NEWS

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May 30, 2003

Hospital management, union prepare for labor negotiations

Management staff at the University of Chicago Hospitals has been engaging in a campaign of pressure and intimidation to dissuade members of Teamsters Local 743 from freely organizing to express their grievances and educate other members, according to stewards of the union.

Members of the union, which represents clerical, service, and maintenance workers at the hospital, have begun to informally discuss the issues they will likely address in upcoming contract negotiations, when their current four-year contract expires on July 12.

Over the past year, some members of the union have become rather vocal around campus, working closely with student groups to augment the presence of their voice. The current struggle of the union to achieve a fair contract is now, in the view of some members, very much tied to the larger campus environment (including collaboration with students), compensation that should be more in line with other workers at the University, and the sense that they should be able to freely express their grievances at an institution that highly values such a right.

Richard Berg, a steward in Teamsters Local 743 and an employee in the Environmental Services department at the University of Chicago Hospitals, became recognizable to many students when he rose to the podium at Rockefeller Chapel to express his union's solidarity with students walking out of class on March 5 to protest the imminent war with Iraq.

His speech was, in fact, the product of a growing relationship between student activists and workers at the University. The Anti-Sweatshop Coalition worked closely with members of the union to produce a written resolution supporting the student walkout, which Berg read aloud during his speech. Ever since, the student group has engaged in an even closer dialogue with workers at the hospital, with members of the group frequently attending union meetings during work breaks in the basement of the hospital.

One recent collaboration between the two groups, a meeting that was entitled "How to Get a Good Contract" held on Sunday, April 27, invited students to learn about the process of negotiating a contract and encouraged workers to begin developing leadership within the union.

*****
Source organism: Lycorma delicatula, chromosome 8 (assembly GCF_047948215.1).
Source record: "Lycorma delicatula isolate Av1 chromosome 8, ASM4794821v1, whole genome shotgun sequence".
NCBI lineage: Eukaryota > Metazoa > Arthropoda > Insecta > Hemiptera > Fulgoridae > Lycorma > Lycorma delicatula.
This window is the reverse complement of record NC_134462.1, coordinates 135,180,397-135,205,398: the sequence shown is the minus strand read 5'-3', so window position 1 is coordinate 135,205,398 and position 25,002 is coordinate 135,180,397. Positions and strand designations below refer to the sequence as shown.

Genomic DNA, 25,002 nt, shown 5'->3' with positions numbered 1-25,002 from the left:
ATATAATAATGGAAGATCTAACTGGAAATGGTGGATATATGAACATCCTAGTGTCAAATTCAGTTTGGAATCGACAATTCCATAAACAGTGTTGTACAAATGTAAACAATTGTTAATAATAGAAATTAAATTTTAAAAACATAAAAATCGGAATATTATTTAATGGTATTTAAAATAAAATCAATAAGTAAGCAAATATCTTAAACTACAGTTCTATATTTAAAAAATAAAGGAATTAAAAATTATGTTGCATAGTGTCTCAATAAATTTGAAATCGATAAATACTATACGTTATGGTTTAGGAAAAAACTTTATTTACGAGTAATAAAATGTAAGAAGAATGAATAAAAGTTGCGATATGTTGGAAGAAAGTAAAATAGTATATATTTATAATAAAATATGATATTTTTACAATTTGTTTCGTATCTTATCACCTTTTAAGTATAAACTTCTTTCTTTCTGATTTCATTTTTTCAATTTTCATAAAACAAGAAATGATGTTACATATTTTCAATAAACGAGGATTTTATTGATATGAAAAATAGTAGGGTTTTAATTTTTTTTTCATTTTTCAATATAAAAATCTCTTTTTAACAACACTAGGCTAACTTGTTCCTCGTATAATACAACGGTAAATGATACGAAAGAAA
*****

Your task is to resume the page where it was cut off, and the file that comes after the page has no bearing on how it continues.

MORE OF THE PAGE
Members of the New Leadership slate--a group of workers that ran for office within the union and lost--arranged the meeting. They invited a speaker from Teamsters for a Democratic Union, a group devoted to supporting self-directed union activities, to discuss the challenges of contract negotiations. It was leading up to this meeting, however, that some workers began to grasp that a rough battle for a favorable contract lay before them, union members said.

The meeting, in fact, was relatively poorly attended compared to the often-crowded meetings at the hospital. According to union members and students who attended the event, hospital management intimidated some workers into not attending.

"Management made it clear to members that they did not want them to attend the meeting, and there could be consequences if they did. That intimidation was enough to scare them away," said Berg, who is a member of the New Leadership slate. He received several e-mails from union members detailing what was said to them by hospital management but did not want to identify those members, fearing reprisal against them.

A senior member of the human resources department refused comment on all matters relating to unions at the hospital and their activity. A press spokesman for the hospital could not comment for this article before press time.

Students who attended the event--many of whom have worked with unions and labor support groups throughout the city--said that management's pressure on the workers was conspicuous even at this gathering.

"Right when the meeting was starting, two security guards passed by and poked their heads in," said Dan Lichtenstein-Boris, a second-year in the College. "They asked, 'Is this that New Leadership Teamsters meeting? We're just here to check it out.'"